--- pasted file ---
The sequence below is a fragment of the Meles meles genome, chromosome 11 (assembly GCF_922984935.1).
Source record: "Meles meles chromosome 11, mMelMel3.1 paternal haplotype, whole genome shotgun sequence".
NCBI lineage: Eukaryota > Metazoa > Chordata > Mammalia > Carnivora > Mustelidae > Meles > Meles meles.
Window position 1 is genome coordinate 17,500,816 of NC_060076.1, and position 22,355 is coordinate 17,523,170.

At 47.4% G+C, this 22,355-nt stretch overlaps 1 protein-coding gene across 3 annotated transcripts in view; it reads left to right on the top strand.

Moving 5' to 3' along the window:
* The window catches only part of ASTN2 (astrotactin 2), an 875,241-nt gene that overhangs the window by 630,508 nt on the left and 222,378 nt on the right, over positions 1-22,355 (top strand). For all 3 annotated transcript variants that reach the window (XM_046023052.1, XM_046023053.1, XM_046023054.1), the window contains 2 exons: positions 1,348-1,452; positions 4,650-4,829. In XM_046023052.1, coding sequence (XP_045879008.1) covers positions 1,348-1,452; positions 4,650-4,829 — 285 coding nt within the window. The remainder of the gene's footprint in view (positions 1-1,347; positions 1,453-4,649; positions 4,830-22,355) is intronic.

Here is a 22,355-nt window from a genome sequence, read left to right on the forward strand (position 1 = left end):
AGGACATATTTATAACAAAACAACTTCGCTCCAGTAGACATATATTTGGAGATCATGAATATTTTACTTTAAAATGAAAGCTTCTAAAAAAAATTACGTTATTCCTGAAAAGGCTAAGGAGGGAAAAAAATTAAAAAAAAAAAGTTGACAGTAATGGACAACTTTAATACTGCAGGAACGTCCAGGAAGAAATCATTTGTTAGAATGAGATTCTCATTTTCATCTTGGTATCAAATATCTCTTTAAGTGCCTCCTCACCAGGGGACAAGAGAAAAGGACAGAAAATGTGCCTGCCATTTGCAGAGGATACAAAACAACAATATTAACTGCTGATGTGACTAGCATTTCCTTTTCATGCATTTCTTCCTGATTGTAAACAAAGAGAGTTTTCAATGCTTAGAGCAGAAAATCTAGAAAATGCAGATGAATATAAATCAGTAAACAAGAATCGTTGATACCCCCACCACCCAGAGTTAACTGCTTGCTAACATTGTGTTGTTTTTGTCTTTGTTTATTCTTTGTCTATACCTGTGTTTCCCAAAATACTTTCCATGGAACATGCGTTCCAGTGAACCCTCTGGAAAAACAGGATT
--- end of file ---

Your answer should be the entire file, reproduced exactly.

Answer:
The sequence below is a fragment of the Meles meles genome, chromosome 11 (assembly GCF_922984935.1).
Source record: "Meles meles chromosome 11, mMelMel3.1 paternal haplotype, whole genome shotgun sequence".
NCBI lineage: Eukaryota > Metazoa > Chordata > Mammalia > Carnivora > Mustelidae > Meles > Meles meles.
Window position 1 is genome coordinate 17,500,816 of NC_060076.1, and position 22,355 is coordinate 17,523,170.

At 47.4% G+C, this 22,355-nt stretch overlaps 1 protein-coding gene across 3 annotated transcripts in view; it reads left to right on the top strand.

Moving 5' to 3' along the window:
* The window catches only part of ASTN2 (astrotactin 2), an 875,241-nt gene that overhangs the window by 630,508 nt on the left and 222,378 nt on the right, over positions 1-22,355 (top strand). For all 3 annotated transcript variants that reach the window (XM_046023052.1, XM_046023053.1, XM_046023054.1), the window contains 2 exons: positions 1,348-1,452; positions 4,650-4,829. In XM_046023052.1, coding sequence (XP_045879008.1) covers positions 1,348-1,452; positions 4,650-4,829 — 285 coding nt within the window. The remainder of the gene's footprint in view (positions 1-1,347; positions 1,453-4,649; positions 4,830-22,355) is intronic.

Here is a 22,355-nt window from a genome sequence, read left to right on the forward strand (position 1 = left end):
AGGACATATTTATAACAAAACAACTTCGCTCCAGTAGACATATATTTGGAGATCATGAATATTTTACTTTAAAATGAAAGCTTCTAAAAAAAATTACGTTATTCCTGAAAAGGCTAAGGAGGGAAAAAAATTAAAAAAAAAAAGTTGACAGTAATGGACAACTTTAATACTGCAGGAACGTCCAGGAAGAAATCATTTGTTAGAATGAGATTCTCATTTTCATCTTGGTATCAAATATCTCTTTAAGTGCCTCCTCACCAGGGGACAAGAGAAAAGGACAGAAAATGTGCCTGCCATTTGCAGAGGATACAAAACAACAATATTAACTGCTGATGTGACTAGCATTTCCTTTTCATGCATTTCTTCCTGATTGTAAACAAAGAGAGTTTTCAATGCTTAGAGCAGAAAATCTAGAAAATGCAGATGAATATAAATCAGTAAACAAGAATCGTTGATACCCCCACCACCCAGAGTTAACTGCTTGCTAACATTGTGTTGTTTTTGTCTTTGTTTATTCTTTGTCTATACCTGTGTTTCCCAAAATACTTTCCATGGAACATGCGTTCCAGTGAACCCTCTGGAAAAACAGGATT